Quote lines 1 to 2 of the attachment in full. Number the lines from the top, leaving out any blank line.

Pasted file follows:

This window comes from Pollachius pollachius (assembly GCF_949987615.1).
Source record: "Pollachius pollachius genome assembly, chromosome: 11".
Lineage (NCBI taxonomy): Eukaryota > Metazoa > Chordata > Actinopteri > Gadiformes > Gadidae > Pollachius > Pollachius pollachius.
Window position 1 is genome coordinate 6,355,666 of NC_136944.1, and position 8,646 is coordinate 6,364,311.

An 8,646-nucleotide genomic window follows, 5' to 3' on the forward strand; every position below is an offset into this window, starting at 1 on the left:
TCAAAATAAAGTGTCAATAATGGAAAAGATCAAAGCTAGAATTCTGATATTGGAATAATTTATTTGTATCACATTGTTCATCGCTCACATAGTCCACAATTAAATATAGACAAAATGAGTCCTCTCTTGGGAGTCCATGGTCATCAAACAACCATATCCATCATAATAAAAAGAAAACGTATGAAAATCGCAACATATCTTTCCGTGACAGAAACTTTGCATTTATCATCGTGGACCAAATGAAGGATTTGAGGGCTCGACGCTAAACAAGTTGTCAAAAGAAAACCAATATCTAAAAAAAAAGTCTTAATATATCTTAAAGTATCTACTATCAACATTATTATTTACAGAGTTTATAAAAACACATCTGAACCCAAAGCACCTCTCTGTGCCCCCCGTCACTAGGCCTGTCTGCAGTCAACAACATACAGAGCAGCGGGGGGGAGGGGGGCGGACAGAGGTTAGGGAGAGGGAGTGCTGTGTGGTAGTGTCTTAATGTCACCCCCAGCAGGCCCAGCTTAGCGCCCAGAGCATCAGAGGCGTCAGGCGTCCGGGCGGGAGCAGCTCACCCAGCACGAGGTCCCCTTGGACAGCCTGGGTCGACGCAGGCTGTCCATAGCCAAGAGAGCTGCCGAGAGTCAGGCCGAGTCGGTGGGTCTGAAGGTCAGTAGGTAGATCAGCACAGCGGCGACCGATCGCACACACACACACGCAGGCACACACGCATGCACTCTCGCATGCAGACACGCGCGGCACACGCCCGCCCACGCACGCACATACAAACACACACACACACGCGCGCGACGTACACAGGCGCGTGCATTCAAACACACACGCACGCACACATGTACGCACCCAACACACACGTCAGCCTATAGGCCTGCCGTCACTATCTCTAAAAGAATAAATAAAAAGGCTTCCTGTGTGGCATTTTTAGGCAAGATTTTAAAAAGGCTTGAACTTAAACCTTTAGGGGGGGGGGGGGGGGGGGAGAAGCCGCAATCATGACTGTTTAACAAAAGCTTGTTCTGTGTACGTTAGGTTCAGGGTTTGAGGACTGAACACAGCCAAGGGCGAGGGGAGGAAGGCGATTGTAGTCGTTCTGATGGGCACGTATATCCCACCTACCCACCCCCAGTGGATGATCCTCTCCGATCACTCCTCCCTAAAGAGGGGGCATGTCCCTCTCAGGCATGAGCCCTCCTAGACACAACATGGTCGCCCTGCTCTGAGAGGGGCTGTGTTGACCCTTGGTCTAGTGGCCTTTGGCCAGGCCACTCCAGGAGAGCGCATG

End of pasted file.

This window comes from Pollachius pollachius (assembly GCF_949987615.1).
Source record: "Pollachius pollachius genome assembly, chromosome: 11".